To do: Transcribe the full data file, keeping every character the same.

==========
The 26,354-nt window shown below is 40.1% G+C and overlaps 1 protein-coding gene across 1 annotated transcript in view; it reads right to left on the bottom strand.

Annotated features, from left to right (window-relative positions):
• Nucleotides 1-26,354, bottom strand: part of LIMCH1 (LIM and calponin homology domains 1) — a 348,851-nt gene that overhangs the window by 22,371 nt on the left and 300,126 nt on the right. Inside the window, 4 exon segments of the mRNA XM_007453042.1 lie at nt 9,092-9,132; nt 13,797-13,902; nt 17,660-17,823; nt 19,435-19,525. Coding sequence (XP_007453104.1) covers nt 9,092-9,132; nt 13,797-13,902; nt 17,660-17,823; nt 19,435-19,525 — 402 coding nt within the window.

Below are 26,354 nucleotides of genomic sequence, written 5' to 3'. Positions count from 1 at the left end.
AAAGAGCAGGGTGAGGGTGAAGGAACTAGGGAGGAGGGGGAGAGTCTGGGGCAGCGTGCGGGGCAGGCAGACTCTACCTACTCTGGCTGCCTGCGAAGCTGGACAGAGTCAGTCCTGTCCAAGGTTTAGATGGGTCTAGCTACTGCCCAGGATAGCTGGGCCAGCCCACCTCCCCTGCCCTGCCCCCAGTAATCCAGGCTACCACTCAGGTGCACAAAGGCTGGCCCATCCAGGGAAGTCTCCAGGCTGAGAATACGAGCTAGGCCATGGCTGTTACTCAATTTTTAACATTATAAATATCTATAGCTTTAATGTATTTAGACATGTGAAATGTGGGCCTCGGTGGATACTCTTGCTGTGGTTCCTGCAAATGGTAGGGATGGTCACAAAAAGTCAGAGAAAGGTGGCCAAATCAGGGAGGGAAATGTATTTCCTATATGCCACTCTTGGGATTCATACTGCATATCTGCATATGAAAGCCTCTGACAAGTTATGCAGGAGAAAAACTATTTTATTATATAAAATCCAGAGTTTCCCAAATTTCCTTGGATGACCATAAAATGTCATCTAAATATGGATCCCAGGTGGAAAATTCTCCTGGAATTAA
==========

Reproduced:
The 26,354-nt window shown below is 40.1% G+C and overlaps 1 protein-coding gene across 1 annotated transcript in view; it reads right to left on the bottom strand.

Annotated features, from left to right (window-relative positions):
• Nucleotides 1-26,354, bottom strand: part of LIMCH1 (LIM and calponin homology domains 1) — a 348,851-nt gene that overhangs the window by 22,371 nt on the left and 300,126 nt on the right. Inside the window, 4 exon segments of the mRNA XM_007453042.1 lie at nt 9,092-9,132; nt 13,797-13,902; nt 17,660-17,823; nt 19,435-19,525. Coding sequence (XP_007453104.1) covers nt 9,092-9,132; nt 13,797-13,902; nt 17,660-17,823; nt 19,435-19,525 — 402 coding nt within the window.

Below are 26,354 nucleotides of genomic sequence, written 5' to 3'. Positions count from 1 at the left end.
AAAGAGCAGGGTGAGGGTGAAGGAACTAGGGAGGAGGGGGAGAGTCTGGGGCAGCGTGCGGGGCAGGCAGACTCTACCTACTCTGGCTGCCTGCGAAGCTGGACAGAGTCAGTCCTGTCCAAGGTTTAGATGGGTCTAGCTACTGCCCAGGATAGCTGGGCCAGCCCACCTCCCCTGCCCTGCCCCCAGTAATCCAGGCTACCACTCAGGTGCACAAAGGCTGGCCCATCCAGGGAAGTCTCCAGGCTGAGAATACGAGCTAGGCCATGGCTGTTACTCAATTTTTAACATTATAAATATCTATAGCTTTAATGTATTTAGACATGTGAAATGTGGGCCTCGGTGGATACTCTTGCTGTGGTTCCTGCAAATGGTAGGGATGGTCACAAAAAGTCAGAGAAAGGTGGCCAAATCAGGGAGGGAAATGTATTTCCTATATGCCACTCTTGGGATTCATACTGCATATCTGCATATGAAAGCCTCTGACAAGTTATGCAGGAGAAAAACTATTTTATTATATAAAATCCAGAGTTTCCCAAATTTCCTTGGATGACCATAAAATGTCATCTAAATATGGATCCCAGGTGGAAAATTCTCCTGGAATTAA